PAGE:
These ski lifts are a game changer for mountain biking

NORTHSTAR, Calif. — We look like contestants from the 1990s reality show “American Gladiators,” wearing all-black protective gear — full-face helmets, shin-to-knee pads and fully padded jackets.

Instead of being dressed for combat, we’re suited up for the hazardous sport of downhill mountain biking. Riding off-road is always risky, and doing it down ski runs builds more speed than traditional mountain biking, increasing the danger.

I was eager to try mountain biking at Northstar California because it uses ski lifts to carry bikes and bikers. The lifts promise to upend a maxim about mountain biking — any fun you have on the trail is in direct proportion to the misery you suffer pedaling uphill. In other words, the lifts will make mountain biking all about fun.

That was my experience biking Northstar for two days last month. A Sacramento Bee photographer and I each had one spill with no significant injuries during our first attempt down. We were helped by Drew Roy, an instructor at Northstar’s new Specialized Academy.

I resumed mountain biking last year, after a three-decade hiatus, and consider myself a beginning or intermediate biker. Roy made me feel comfortable at Northstar within a few hours. I returned the following day and biked for several hours by myself and had a blast.

Lift-accessed mountain biking is just one development that has made the sport more accessible and fun, he said. Bike technology has improved, with lighter frames and shock absorbers on the front and back wheels minimizing strain for the rider. The manufacturer Specialized Bicycle Components has provided new bikes and increased educational requirements for the school’s instructors, Roy said.

Both Northstar and Kirkwood offer lift-assisted mountain biking in Northern California, along with four other ski resorts in the eastern Sierra and Southern California, according to the website Ski resorts have increasingly turned to mountain biking to attract visitors in the summer.

Some mountain biking purists object to the cost; Northstar charges $54 for a lift ticket. But riders at the resort said the ticket is a worthwhile splurge, even if it is not part of their regular biking routine. I agree: The cost is one reason I would not do it regularly, along with the crowds and resort buildings, which distract from the sense of backcountry exploration that convinced me to return to mountain biking.

Still, for pure biking enjoyment, it’s hard to beat the ski resorts. The lifts really are a game changer.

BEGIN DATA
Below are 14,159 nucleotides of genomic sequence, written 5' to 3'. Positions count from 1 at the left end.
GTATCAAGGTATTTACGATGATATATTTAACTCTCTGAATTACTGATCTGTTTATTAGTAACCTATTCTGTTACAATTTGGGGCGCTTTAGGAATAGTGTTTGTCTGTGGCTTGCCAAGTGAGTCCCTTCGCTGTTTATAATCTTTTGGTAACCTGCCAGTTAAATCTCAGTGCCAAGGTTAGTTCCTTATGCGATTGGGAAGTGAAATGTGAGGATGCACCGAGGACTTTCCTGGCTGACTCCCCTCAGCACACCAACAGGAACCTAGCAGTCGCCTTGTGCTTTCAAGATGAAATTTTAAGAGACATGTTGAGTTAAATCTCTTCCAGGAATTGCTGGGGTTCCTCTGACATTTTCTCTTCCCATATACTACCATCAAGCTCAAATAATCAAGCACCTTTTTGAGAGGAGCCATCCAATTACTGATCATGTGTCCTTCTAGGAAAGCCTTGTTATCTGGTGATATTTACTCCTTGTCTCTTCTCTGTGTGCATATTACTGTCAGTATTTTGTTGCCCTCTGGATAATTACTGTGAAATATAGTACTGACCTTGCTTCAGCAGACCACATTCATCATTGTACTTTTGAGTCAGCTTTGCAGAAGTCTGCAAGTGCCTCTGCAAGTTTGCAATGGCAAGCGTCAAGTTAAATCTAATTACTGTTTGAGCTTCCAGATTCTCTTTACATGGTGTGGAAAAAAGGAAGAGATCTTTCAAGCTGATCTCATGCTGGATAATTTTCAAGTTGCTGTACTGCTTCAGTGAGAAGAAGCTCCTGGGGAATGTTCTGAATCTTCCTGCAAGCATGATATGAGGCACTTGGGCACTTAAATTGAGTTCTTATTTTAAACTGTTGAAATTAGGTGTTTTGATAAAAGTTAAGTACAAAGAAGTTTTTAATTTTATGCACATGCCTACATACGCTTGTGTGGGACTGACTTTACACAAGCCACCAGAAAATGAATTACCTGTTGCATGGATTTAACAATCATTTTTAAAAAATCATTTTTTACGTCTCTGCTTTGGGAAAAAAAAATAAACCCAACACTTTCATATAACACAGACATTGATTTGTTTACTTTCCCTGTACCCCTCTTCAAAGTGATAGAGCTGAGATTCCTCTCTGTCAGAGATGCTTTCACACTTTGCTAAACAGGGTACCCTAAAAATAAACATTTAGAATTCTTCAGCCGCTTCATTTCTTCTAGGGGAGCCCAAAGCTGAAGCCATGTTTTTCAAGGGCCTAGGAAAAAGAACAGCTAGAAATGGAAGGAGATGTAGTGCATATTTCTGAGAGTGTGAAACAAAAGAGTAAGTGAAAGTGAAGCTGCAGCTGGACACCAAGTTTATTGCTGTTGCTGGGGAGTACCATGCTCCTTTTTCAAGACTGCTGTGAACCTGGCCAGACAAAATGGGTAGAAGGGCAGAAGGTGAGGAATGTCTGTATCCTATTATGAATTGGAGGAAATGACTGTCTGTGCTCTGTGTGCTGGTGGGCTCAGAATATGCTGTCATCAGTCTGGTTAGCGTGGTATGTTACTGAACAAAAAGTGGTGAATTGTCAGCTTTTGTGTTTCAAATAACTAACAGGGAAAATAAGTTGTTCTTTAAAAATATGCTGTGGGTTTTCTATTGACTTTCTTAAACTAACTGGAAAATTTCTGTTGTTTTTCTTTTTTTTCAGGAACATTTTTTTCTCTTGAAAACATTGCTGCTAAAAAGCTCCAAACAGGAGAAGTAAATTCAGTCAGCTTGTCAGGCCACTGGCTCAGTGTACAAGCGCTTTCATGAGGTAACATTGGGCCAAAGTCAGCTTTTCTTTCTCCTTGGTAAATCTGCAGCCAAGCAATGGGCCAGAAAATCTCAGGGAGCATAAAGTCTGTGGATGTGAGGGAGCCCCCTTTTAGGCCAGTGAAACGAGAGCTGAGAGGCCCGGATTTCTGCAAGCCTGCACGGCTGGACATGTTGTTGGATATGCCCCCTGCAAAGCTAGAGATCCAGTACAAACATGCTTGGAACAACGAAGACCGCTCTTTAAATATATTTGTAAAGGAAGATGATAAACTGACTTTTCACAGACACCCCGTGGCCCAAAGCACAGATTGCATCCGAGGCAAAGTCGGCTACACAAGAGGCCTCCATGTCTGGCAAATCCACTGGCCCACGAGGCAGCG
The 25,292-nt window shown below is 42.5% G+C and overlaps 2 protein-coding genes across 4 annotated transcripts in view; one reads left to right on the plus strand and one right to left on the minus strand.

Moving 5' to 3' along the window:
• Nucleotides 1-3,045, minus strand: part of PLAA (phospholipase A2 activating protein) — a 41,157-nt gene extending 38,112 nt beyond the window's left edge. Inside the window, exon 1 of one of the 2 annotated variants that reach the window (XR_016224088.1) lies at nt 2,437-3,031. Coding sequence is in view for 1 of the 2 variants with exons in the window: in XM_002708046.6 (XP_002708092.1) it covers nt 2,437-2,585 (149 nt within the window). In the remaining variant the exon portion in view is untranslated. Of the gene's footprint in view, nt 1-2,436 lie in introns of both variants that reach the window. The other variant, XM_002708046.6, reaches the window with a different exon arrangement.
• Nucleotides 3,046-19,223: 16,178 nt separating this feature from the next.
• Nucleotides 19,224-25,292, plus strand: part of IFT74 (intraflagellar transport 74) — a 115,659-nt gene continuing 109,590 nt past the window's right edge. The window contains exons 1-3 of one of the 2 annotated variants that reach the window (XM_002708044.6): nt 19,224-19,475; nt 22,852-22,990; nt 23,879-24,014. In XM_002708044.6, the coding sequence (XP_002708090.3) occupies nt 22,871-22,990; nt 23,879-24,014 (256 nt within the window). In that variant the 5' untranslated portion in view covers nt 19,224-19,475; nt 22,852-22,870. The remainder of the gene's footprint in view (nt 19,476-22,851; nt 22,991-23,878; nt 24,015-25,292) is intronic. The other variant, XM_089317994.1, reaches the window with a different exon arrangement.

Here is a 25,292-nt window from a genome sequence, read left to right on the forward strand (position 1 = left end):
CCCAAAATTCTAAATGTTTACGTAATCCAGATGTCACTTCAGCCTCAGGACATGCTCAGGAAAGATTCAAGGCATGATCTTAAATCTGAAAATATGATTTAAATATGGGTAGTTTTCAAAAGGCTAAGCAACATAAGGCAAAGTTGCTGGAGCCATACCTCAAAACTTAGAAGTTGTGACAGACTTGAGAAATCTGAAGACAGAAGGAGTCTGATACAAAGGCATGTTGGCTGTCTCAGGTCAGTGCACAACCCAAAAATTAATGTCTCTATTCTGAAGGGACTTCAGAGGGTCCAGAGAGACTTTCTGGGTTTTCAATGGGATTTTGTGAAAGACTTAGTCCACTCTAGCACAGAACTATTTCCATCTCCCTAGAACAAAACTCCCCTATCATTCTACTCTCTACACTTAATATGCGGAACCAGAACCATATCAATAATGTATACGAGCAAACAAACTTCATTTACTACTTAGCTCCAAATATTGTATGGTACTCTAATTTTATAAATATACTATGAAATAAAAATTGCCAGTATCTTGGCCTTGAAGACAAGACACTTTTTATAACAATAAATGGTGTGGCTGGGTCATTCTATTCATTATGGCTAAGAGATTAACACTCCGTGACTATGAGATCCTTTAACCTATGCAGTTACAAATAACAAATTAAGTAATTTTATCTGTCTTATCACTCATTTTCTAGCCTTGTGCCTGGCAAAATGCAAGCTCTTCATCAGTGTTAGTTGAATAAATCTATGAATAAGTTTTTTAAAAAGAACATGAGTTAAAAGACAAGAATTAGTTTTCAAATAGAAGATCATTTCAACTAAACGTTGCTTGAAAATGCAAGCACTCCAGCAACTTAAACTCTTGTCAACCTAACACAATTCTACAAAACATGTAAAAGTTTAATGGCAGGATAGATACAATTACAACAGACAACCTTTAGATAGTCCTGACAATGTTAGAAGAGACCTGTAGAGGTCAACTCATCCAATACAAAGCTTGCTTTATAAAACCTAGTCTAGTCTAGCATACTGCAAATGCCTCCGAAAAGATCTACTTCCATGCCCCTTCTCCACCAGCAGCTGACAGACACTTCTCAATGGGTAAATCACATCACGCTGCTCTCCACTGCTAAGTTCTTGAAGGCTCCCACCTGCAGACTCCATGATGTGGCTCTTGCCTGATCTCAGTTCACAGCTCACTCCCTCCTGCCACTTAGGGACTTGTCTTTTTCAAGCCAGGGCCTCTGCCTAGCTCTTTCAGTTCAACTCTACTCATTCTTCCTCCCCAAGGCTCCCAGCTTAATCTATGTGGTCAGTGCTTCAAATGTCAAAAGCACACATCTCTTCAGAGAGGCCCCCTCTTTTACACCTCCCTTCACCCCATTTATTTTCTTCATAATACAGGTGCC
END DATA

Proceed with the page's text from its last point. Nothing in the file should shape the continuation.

“That’s the whole reason you come here,” said Carlos Salas of San Jose, who brings his three children to Northstar a couple of times each summer.

“There are days when I don’t even pedal,” said Roy, explaining that the lifts and the slope of the mountain do all the work.

Other benefits of biking at ski resorts include groomed trails, which means less dust and obstacles such as big rocks, and man-made features you can ride, such as embankments and jumps.

Northstar operates a gondola to get riders from the parking lot to the heart of the mountain. The gondola cars alternate with platforms for the bikes, which is the same way the two ski lifts serving the bike trails run.

Once at the top of the mountain, the broad expanse of Martis Valley and mountains fill the view. A couple of trails feature views of Lake Tahoe, which sits behind Northstar.

The trails cover most of the front mountain, but biking is limited to two runs on the resort’s backside locations. The trails are wide fire roads and narrower single track and have difficulty ratings just like ski runs, with green and blue runs being easier and black diamond and double diamond offering harder rides. Some trails are for bikers only, some for bikers and hikers, and some for hikers only. I saw few hikers there. The toughest, steepest ski runs are closed to bikers.

Roy’s class lasted about four hours. He mostly explained the basics and observed how we rode. The key points were to keep our feet on the pedals just above the arch, for maximum power.

Stand most of the time, he said, with your body in a slightly crouched “ready” position like the ones used in tennis and skiing. And keep your index fingers on the brakes, only depressing them halfway when needed, so you don’t send yourself flying off the bike.

My one fall was the result of forgetting the last lesson. When I started to skid in some rubble, I hit only the rear brake all the way, increasing my slide until the bike came out from under me. I brushed off the dirt with a smile.

The next day I returned to Northstar to ride alone, which is a lot more fun than getting a lesson. My comfort, however, was the result of Roy’s instruction.

I rode trails at every difficulty level except for black double diamond, which are narrow and winding and contain wooden jumps that aren’t easily avoided. I could take the jumps on the single black diamond runs more slowly or go around them. Riders on the double diamond runs go much faster than those on the easier runs.

For those new to downhill biking, I recommend two black diamond trails, Woods and Coaster. Woods winds through forest, with some jumps and banked curves, but nothing too intense. I felt the sense of exploration there that I look for in mountain biking.

Coaster is classic single track, with plenty of curves, some with wood embankments and jumps. The trail has enough thrills to race the pulse but breaks them up enough to make a crash less likely.

Ski lifts don’t eliminate the physical fatigue of mountain biking. My legs were sore from standing so much. But I also got in a lot more thrills, without the strain of the grueling ride uphill. All fun and no pump — biking might never be the same again.